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GTE Corp.'s mainStreet, one of the oldest interactive TV systems, is brushing up its image.

MainStreet, long criticized as a clunky, still picture-based reference tool, has 4,000 paying subscribers on two cable systems near Boston and San Diego after starting a rollout last summer. GTE is giving the system "hipper" graphics and adding a raft of new, transaction-oriented services. Even the name is changing.

The goal, in essence, is to differentiate mainStreet from Main Street-the product that began testing in Newton, Mass., in 1988 and Cerritos, Calif., two years later. In those markets, GTE offered a variety of services, from video on demand to an interactive mall, neither of which are available on mainStreet today.

"When we first came out as a test, the words information superhighway hadn't been coined yet," said Robert Regan, mainStreet's senior VP-programming, who joined the company earlier this year from Interactive Network.

MainStreet's lofty goal is to roll out to 10 million homes by 2000, although it now reaches just 120,000 potential subscribers on Continental Cablevision in the Boston area and Daniels Cablevision in California.

What's changed in six years? MainStreet is starting to transform to a more approachable service. While still targeting family users, the service is replacing a Main Street-style studio backlot with an electronic video wall for host segments.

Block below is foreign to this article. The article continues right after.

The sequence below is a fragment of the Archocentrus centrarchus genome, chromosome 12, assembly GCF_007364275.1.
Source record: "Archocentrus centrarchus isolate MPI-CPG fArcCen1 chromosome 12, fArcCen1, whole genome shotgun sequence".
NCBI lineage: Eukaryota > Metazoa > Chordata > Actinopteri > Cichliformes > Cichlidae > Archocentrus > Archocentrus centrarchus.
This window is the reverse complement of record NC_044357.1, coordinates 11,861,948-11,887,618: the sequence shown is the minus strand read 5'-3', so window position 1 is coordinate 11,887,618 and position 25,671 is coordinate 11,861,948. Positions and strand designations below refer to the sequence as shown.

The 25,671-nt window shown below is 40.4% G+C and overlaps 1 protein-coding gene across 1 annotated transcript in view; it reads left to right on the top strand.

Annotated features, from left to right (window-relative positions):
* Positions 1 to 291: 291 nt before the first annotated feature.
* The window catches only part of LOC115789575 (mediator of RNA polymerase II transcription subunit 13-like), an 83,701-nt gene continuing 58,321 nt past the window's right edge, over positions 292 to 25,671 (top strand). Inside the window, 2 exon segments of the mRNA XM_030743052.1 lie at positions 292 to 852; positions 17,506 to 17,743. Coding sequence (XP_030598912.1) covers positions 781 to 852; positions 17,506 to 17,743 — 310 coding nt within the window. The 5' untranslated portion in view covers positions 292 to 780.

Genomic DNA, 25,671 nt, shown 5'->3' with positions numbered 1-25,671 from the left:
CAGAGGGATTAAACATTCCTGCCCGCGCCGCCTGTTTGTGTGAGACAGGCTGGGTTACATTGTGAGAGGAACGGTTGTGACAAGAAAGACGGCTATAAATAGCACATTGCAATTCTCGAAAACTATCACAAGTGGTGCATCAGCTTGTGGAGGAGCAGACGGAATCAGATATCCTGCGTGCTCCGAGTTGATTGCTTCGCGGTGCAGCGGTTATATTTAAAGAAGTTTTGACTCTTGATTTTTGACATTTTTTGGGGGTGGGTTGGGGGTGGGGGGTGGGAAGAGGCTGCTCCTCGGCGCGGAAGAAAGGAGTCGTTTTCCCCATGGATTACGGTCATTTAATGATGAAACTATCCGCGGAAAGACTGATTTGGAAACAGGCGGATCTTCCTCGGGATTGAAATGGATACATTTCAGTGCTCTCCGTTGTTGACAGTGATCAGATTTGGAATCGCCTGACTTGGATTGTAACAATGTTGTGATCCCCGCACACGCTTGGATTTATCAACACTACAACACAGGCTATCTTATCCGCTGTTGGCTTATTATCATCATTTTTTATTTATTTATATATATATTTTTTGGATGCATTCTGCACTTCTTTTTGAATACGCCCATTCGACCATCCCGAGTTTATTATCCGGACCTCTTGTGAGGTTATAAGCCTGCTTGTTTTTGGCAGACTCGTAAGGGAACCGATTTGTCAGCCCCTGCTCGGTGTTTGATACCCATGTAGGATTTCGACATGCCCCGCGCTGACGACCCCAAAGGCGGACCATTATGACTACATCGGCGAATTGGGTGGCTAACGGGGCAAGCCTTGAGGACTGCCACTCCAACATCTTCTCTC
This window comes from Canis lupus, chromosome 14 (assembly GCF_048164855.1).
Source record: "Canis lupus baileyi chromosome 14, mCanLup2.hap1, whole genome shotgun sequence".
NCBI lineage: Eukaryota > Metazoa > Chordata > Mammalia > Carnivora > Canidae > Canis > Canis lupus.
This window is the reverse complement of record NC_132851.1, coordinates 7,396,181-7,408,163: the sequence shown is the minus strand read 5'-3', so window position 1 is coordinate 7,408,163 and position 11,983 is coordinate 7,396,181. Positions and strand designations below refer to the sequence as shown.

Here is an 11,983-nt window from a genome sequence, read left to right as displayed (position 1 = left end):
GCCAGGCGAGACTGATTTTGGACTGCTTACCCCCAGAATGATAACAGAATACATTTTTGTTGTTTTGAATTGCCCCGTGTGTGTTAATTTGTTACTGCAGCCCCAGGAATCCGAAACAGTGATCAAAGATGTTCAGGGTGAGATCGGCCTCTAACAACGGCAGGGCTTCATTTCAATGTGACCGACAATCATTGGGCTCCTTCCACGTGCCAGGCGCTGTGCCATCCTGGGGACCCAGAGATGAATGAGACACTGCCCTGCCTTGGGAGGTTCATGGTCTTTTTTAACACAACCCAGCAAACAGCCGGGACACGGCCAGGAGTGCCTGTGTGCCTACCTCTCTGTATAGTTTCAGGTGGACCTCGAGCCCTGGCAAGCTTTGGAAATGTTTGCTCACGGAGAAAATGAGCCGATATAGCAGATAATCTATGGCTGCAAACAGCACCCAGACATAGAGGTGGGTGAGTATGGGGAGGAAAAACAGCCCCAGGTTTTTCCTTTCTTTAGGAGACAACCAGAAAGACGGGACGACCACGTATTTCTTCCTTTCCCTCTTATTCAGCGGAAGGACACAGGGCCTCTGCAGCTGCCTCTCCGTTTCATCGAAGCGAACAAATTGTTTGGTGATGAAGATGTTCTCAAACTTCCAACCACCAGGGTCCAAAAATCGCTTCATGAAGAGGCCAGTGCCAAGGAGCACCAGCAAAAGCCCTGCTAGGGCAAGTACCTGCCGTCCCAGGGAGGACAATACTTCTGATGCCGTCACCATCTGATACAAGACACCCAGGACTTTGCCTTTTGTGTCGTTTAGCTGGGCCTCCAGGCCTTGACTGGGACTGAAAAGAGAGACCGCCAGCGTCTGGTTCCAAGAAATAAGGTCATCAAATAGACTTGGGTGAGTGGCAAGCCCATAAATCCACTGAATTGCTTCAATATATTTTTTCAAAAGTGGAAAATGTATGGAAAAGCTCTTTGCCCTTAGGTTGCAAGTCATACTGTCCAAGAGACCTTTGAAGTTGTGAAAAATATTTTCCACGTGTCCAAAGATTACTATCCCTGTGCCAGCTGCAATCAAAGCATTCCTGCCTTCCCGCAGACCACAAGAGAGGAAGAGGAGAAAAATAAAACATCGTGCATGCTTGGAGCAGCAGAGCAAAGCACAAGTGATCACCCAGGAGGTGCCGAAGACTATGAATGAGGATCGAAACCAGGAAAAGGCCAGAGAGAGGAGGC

GTE still offers games-like NTN Communications' QB1 play-along football-and an on-demand encyclopedia, news and stock-market information, the latter being the most popular feature of the service.

But GTE next month is adding interactive versions of four game shows, including "The Joker's Wild" and "Press Your Luck." MainStreet subscribers can tally their own responses and compare them with other real-time players.

GTE also is scouting for interactive "personalities" to host "Insomniac Cafe," a late-night chat show. And GTE expects to add health and fitness programming, including on-demand reference material.

The add-ons won't cost subscribers more than the $9.95 a month they pay now for the dedicated cable channel, which uses a special remote control and cable box to transmit signals back to the service using phone lines. But they will likely help mainStreet acquire more subscribers, as will a new infomercial and cable TV spots-handled in-house-that promote the service.

Despite the changes, mainStreet has yet to make money, and some observers believe profitability won't come any time soon.

"Until the price of the set-top boxes comes down to the point where cable operators can foot the bill, it's going to be really hard for them to roll out any further," said Derek Baine, associate analyst at Paul Kagan Associates, Carmel, Calif. By the time that happens, Mr. Baine added, "they're going to have a lot more competition."

In the meantime, GTE is adding transaction-based shopping, including Flyin' Diner, offering mail-order foodstuffs from several catalog vendors, and a "Best of Boston" video restaurant guide that eventually expects to sell paid advertising.

New transactional services may also encourage cable distribution agreements, since system operators receive half of monthly fees and roughly 5% of transactional sales in exchange for handling billing, sales and customer service for mainStreet subscribers.

"If we were going to make money on this, we had to be able to charge for it," said Tom Grieb, VP-general manager, recalling feedback from earlier tests. "People are willing to shop on this system, but they're not willing to pay [only] to shop on it. "

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